Hi Nadia,

    I must apologise for not posting a comment on your previous blog - your blog is so long AND sensible i didn't know where or how to start addressing it! Good job! Keep the brain juices flowing!

    Pertaining to Winston:

    Orwell certainly wanted to paint a very bleak picture of the world of Oceania right from the beginning of the novel so you're definitely right to pick that up. In fact, we're probably right to say that Winston, the average-Joe as you said, becomes our rightful protagonist simply because the world he is living in is so bleak and dreary, such that even the thought and intention of rebellion is itself heroic.

    I think what is really scary about 1984 is not so much that Winston wishes for simple things (happy family, etc.) and doesn't get them, but that he actually had a wife, had a loving family, etc. but that even in his own lifetime, his memory of these things were fading due to the power of propaganda and brainwashing. Even within your lifetime, you can't remember if things have improved or not. Personal memory becomes one big blur... What are we without our memories? (ah... that's a nice lead-in to Androids...)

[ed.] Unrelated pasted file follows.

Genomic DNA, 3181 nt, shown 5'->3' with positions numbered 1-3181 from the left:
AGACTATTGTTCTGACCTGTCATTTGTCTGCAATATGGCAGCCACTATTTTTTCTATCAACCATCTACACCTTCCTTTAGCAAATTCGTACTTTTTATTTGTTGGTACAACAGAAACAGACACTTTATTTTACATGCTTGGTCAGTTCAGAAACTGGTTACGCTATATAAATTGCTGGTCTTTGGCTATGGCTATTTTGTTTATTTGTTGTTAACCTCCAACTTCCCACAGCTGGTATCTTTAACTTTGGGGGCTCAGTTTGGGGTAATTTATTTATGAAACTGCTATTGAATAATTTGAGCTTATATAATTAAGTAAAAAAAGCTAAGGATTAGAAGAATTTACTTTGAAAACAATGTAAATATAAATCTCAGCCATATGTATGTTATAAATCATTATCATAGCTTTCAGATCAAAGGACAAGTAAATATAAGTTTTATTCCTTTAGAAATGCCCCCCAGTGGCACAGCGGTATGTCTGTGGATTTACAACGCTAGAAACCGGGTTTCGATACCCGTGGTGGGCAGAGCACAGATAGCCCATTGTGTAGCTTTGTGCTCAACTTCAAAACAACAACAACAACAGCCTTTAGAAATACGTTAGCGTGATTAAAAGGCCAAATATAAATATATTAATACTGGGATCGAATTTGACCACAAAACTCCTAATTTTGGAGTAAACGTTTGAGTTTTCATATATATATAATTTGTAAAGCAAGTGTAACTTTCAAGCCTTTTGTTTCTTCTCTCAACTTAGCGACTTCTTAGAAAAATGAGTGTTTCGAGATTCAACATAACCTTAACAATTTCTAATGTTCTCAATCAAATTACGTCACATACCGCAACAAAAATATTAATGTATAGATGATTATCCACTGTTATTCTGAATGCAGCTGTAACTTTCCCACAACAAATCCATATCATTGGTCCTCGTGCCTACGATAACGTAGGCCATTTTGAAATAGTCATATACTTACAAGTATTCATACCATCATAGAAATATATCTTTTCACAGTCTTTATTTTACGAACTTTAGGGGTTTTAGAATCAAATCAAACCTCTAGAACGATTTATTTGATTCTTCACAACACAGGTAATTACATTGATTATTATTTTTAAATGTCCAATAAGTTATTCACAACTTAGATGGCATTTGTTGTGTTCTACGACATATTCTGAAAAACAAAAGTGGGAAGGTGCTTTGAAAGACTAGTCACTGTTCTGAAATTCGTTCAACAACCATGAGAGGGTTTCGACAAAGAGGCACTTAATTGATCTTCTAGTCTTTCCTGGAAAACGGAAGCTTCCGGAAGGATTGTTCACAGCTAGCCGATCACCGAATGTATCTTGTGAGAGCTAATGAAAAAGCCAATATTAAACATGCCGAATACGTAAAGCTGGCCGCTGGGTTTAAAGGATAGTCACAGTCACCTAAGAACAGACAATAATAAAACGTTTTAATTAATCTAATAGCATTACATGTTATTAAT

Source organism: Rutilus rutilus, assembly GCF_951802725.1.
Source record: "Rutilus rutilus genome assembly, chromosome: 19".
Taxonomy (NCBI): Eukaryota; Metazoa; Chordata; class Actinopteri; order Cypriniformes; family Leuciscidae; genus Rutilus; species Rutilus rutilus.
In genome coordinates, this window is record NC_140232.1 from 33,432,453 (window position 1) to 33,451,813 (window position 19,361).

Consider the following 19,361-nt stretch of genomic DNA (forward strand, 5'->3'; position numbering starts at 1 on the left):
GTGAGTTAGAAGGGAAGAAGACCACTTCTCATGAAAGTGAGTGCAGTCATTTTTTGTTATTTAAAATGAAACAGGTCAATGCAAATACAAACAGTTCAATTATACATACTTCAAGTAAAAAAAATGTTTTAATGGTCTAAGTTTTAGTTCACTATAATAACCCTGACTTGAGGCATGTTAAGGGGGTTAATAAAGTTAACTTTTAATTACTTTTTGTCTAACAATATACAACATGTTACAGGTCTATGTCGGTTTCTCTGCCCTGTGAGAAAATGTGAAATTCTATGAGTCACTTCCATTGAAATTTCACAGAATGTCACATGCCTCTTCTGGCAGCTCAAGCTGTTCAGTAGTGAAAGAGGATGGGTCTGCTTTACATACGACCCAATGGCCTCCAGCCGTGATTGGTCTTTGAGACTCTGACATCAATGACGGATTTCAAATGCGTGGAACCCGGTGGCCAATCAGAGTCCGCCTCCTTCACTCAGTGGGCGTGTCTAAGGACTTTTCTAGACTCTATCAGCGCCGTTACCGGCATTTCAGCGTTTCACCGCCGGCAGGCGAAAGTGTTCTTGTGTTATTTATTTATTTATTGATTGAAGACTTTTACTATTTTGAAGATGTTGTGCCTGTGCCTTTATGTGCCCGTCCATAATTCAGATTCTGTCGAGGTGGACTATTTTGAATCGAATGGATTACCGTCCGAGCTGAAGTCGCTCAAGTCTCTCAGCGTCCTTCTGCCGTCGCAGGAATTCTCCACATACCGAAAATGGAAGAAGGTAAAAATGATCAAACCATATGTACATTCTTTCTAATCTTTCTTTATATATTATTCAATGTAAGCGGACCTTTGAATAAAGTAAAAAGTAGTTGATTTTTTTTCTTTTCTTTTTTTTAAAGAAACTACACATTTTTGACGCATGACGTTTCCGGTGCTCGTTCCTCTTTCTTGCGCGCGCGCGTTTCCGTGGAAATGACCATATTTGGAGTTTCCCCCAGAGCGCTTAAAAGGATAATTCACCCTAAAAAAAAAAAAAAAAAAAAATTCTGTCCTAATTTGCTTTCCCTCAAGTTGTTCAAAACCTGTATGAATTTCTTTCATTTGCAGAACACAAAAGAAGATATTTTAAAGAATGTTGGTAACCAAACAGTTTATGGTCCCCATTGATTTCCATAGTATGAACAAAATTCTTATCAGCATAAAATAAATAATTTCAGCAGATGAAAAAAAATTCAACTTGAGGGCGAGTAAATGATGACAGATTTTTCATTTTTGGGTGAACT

Yes, sensitive readers would already suspect if O'Brien was a true rebel and whether Winston was reading too much into that "look". But remember, Winston was brainwashed in his sleep for the past seven years. Have you ever wondered why the Party bothered to do this? Why the 7-year prank on a poor pen-pusher? Why PROVOKE him to rebellion, and even facilitating him the tools and accessories, such as the fake antique shop, complete with old man and painting, etc.? What do you think?